Research Article
Research Article
A new record of a winged stick insect (Phasmatodea) from Mexico, with a checklist and key to the species of the family Pseudophasmatidae from continental North America
expand article infoManuel de Luna, Roberto García-Barrios, Gerardo Cuéllar-Rodríguez, Ulises López-Mora§
‡ Universidad Autonoma de Nuevo Leon, San Nicolás de los Garza, Mexico
§ Universidad Nacional Autónoma de México, Ciudad de México, Mexico
Open Access


The winged stick insect Metriophasma iphicles (Redtenbacher, 1906) (Phasmatodea: Pseudophasmatidae) is recorded for the first time from Mexico (state of Veracruz), making this the northernmost record of both the species and genus. A checklist of species in the family Pseudophasmatidae from Mexico and the USA is presented, and a key to the species listed is proposed. With the current record, the number of continental North American species of Phasmatodea increases to 108, and the number of genera in the region increases to 23.


Metriophasma iphicles , neotropics, phasmid, Phasmida, Veracruz


The order Phasmatodea (stick and leaf insects) is currently comprised of more than 3500 species worldwide (Brock et al. 2022). In continental North America (Canada, USA, and Mexico), this order is represented by 107 species, grouped into 22 genera and 7 (potentially distantly related) families (López-Mora and Llorente-Bousquets 2018, 2023, de Luna, in press). Among the North American phasmid fauna, there are records of only 5 winged species: 1 macropterous species of the genus Prisopus Peltier de Saint Fargeau & Audinet-Serville, 1827 (Prisopodidae: Prisopodinae: Prisopodini); 1 brachypterous species of the genus Haplopus Burmeister, 1838 (Phasmatidae: Cladomorphinae: Haplopodini); 2 brachypterous species of the genus Hypocyrtus Redtenbacher, 1908 (Phasmatidae: Cladomorphinae: Hesperophasmatini); and 1 macropterous species of the genus Agrostia Redtenbacher, 1906 (Pseudophasmatidae: Stratocleinae: Stratocleini). These winged species are mostly found in neotropical Mexico (Agrostia, Hypocyrtus, and Prisopus), but one is found in the southernmost state of the United States, Florida (Haplopus) (Arment 2006, López-Mora and Llorente-Bousquets 2018).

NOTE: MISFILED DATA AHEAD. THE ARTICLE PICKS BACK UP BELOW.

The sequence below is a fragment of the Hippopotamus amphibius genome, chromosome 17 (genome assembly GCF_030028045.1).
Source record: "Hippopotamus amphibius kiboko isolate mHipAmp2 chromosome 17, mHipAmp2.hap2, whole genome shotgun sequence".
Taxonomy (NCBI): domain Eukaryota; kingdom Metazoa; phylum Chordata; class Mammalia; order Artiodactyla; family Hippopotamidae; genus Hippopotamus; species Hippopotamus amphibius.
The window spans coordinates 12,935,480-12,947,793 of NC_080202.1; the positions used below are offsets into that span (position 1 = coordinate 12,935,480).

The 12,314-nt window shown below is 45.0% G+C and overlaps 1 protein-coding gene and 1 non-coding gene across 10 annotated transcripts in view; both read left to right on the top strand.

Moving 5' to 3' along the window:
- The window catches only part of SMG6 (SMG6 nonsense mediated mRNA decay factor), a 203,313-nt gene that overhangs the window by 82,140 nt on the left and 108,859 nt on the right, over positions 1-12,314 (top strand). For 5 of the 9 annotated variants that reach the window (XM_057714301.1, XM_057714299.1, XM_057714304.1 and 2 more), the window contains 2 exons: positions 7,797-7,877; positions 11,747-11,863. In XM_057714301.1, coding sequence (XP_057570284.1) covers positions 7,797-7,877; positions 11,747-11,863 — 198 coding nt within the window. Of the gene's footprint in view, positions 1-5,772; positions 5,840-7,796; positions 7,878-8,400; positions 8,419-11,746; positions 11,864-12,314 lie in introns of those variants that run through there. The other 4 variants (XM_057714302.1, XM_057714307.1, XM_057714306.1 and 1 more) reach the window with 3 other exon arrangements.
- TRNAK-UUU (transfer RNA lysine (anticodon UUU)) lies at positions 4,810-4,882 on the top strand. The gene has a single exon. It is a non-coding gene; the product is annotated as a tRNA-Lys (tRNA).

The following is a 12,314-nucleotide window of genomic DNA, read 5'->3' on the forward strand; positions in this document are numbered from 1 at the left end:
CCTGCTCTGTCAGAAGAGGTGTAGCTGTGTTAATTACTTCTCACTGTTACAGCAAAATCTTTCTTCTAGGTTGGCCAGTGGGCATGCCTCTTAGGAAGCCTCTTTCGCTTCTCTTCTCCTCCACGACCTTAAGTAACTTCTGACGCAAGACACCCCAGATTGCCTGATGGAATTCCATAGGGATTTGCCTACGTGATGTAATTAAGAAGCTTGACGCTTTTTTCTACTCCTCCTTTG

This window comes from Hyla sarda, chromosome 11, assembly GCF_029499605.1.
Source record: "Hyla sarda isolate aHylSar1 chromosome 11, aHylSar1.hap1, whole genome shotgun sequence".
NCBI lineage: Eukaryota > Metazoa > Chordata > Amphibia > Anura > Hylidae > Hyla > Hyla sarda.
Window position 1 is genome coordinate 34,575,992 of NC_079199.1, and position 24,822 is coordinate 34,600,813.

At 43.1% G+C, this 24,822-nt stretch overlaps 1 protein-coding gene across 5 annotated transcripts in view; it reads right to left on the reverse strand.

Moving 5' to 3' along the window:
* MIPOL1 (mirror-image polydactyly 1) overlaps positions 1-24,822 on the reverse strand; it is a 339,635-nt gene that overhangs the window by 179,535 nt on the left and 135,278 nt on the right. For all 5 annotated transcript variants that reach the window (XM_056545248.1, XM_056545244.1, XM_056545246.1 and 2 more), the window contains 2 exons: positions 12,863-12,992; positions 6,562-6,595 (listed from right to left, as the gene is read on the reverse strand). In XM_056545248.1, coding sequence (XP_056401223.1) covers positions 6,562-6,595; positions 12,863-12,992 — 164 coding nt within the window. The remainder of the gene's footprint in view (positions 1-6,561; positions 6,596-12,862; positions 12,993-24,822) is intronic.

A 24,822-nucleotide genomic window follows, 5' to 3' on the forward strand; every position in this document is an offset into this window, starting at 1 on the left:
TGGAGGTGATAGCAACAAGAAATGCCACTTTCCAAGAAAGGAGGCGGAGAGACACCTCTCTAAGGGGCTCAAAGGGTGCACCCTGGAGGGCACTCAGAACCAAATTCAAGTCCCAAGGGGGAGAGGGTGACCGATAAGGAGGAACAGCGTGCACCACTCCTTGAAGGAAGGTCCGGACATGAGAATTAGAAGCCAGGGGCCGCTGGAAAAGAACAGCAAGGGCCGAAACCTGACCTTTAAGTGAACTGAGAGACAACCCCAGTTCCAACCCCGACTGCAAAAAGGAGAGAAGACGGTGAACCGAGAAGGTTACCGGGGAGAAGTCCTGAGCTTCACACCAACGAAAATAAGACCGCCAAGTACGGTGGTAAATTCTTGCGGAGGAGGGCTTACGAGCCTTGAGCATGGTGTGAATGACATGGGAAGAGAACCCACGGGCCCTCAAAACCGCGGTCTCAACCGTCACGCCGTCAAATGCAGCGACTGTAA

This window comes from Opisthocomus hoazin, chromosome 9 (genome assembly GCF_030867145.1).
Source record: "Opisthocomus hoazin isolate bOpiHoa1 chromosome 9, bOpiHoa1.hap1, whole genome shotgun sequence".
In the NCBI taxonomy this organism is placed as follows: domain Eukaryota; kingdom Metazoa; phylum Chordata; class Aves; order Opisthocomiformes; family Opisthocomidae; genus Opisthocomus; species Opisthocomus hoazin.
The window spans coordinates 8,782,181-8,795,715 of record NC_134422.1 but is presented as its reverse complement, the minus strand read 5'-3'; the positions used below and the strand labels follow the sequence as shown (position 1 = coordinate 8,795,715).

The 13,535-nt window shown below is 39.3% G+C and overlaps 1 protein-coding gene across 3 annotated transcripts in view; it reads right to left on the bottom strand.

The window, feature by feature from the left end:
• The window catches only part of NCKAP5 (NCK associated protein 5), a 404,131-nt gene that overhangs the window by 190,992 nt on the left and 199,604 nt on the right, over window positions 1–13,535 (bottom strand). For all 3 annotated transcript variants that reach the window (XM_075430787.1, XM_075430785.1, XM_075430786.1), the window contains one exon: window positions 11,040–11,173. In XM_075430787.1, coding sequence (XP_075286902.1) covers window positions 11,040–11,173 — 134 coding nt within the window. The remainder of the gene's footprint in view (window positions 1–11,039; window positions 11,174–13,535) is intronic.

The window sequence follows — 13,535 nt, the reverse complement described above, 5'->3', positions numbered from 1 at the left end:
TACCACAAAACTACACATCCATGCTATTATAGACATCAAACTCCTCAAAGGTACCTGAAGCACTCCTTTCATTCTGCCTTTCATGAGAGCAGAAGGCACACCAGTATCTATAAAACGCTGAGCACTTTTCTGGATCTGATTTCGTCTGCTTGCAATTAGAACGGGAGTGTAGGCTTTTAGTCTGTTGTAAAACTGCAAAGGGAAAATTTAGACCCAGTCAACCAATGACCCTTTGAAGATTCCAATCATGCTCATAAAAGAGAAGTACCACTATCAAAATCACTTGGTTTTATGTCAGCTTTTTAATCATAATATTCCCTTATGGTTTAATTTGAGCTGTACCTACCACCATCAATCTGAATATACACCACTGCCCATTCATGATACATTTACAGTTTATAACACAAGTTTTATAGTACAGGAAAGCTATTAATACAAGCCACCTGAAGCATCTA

The family Pseudophasmatidae is of the “Areolatae” group, meaning that its species possess an area apicalis; this is a sunken and usually triangular-shaped areola found in the ventral apex of the middle and hind tibiae (Bradley and Galil 1977, López-Mora and Llorente-Bousquets 2018). This character distinguishes the members of this family from most of the taxa of the region, except the members of the family Timematidae from which they differ most prominently in the number of tarsal segments: 5 in Pseudophasmatidae (and all other families) and 3 in Timematidae. Another exception is the members of the family Prisopodidae, from which they differ in the aspect of the last abdominal segments being laterally expanded into lobes in Prisopodidae (López-Mora and Llorente-Bousquets 2018). This family is currently divided into 3 subfamilies and 7 tribes: Pseudophasmatinae with 3 tribes, Anisomorphini, Paraprisopodini, and Pseudophasmatini; Stratocleinae with 1 tribe, Stratocleini; and Xerosomatinae with 3 tribes, Prexaspini, Setosini, and Xerosomatini (Brock et al. 2022). Pseudophasmatidae is represented in continental North America by 6 species: the macropterous Agrostia rugicollis (Gray, 1835); 3 apterous species of the genus Anisomorpha Gray, 1835 (Pseudophasmatinae: Anisomorphini), Anisomorpha buprestoides (Houttuyn, 1813), Anisomorpha ferruginea (Palisot de Beauvois, 1805), and Anisomorpha paromalus Westwood, 1859; and 2 apterous species of the genus Autolyca Stål, 1875 (Pseudophasmatinae: Anisomorphini), Autolyca elena Gorochov & Berezin, 2008 and Autolyca pallidicornis Stal, 1875. Agrostia rugicollis, Anisomorpha paromalus, and both species of Autolyca are found in neotropical Mexico; the remaining 2 species of Anisomorpha are found in southeastern USA (Arment 2006, López-Mora and Llorente-Bousquets 2018, de Luna in press). Until now, the genus Agrostia was the only recorded winged genus of this family in the region (Arment 2006, López-Mora and Llorente-Bousquets 2018).